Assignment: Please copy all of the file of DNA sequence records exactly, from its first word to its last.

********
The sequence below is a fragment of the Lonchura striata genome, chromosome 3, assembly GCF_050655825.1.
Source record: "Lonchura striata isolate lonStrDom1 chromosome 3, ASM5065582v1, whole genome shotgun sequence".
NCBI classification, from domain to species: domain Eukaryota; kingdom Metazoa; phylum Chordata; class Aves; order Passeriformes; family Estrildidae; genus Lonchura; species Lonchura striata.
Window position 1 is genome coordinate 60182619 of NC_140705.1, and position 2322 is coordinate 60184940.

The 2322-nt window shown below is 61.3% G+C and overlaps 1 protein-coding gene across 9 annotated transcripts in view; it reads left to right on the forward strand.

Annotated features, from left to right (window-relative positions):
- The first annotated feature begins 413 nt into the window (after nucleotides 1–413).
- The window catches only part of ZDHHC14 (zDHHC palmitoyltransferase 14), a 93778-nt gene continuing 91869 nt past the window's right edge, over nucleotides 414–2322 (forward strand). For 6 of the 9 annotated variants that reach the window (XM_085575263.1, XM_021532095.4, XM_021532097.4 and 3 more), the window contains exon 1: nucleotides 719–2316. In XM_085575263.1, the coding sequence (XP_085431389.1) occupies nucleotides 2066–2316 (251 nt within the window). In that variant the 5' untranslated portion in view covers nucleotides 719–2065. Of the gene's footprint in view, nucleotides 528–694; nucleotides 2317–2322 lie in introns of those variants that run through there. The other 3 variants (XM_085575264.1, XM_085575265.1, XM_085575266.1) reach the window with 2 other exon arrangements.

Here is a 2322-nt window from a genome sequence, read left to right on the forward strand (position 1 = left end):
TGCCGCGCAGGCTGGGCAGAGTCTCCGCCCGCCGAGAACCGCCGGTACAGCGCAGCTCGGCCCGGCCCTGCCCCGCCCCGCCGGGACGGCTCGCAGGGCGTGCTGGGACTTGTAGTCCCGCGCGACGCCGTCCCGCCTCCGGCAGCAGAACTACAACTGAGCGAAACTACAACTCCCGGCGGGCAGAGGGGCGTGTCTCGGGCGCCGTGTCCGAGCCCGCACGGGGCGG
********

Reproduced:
The sequence below is a fragment of the Lonchura striata genome, chromosome 3, assembly GCF_050655825.1.
Source record: "Lonchura striata isolate lonStrDom1 chromosome 3, ASM5065582v1, whole genome shotgun sequence".
NCBI classification, from domain to species: domain Eukaryota; kingdom Metazoa; phylum Chordata; class Aves; order Passeriformes; family Estrildidae; genus Lonchura; species Lonchura striata.
Window position 1 is genome coordinate 60182619 of NC_140705.1, and position 2322 is coordinate 60184940.

The 2322-nt window shown below is 61.3% G+C and overlaps 1 protein-coding gene across 9 annotated transcripts in view; it reads left to right on the forward strand.

Annotated features, from left to right (window-relative positions):
- The first annotated feature begins 413 nt into the window (after nucleotides 1–413).
- The window catches only part of ZDHHC14 (zDHHC palmitoyltransferase 14), a 93778-nt gene continuing 91869 nt past the window's right edge, over nucleotides 414–2322 (forward strand). For 6 of the 9 annotated variants that reach the window (XM_085575263.1, XM_021532095.4, XM_021532097.4 and 3 more), the window contains exon 1: nucleotides 719–2316. In XM_085575263.1, the coding sequence (XP_085431389.1) occupies nucleotides 2066–2316 (251 nt within the window). In that variant the 5' untranslated portion in view covers nucleotides 719–2065. Of the gene's footprint in view, nucleotides 528–694; nucleotides 2317–2322 lie in introns of those variants that run through there. The other 3 variants (XM_085575264.1, XM_085575265.1, XM_085575266.1) reach the window with 2 other exon arrangements.

Here is a 2322-nt window from a genome sequence, read left to right on the forward strand (position 1 = left end):
TGCCGCGCAGGCTGGGCAGAGTCTCCGCCCGCCGAGAACCGCCGGTACAGCGCAGCTCGGCCCGGCCCTGCCCCGCCCCGCCGGGACGGCTCGCAGGGCGTGCTGGGACTTGTAGTCCCGCGCGACGCCGTCCCGCCTCCGGCAGCAGAACTACAACTGAGCGAAACTACAACTCCCGGCGGGCAGAGGGGCGTGTCTCGGGCGCCGTGTCCGAGCCCGCACGGGGCGG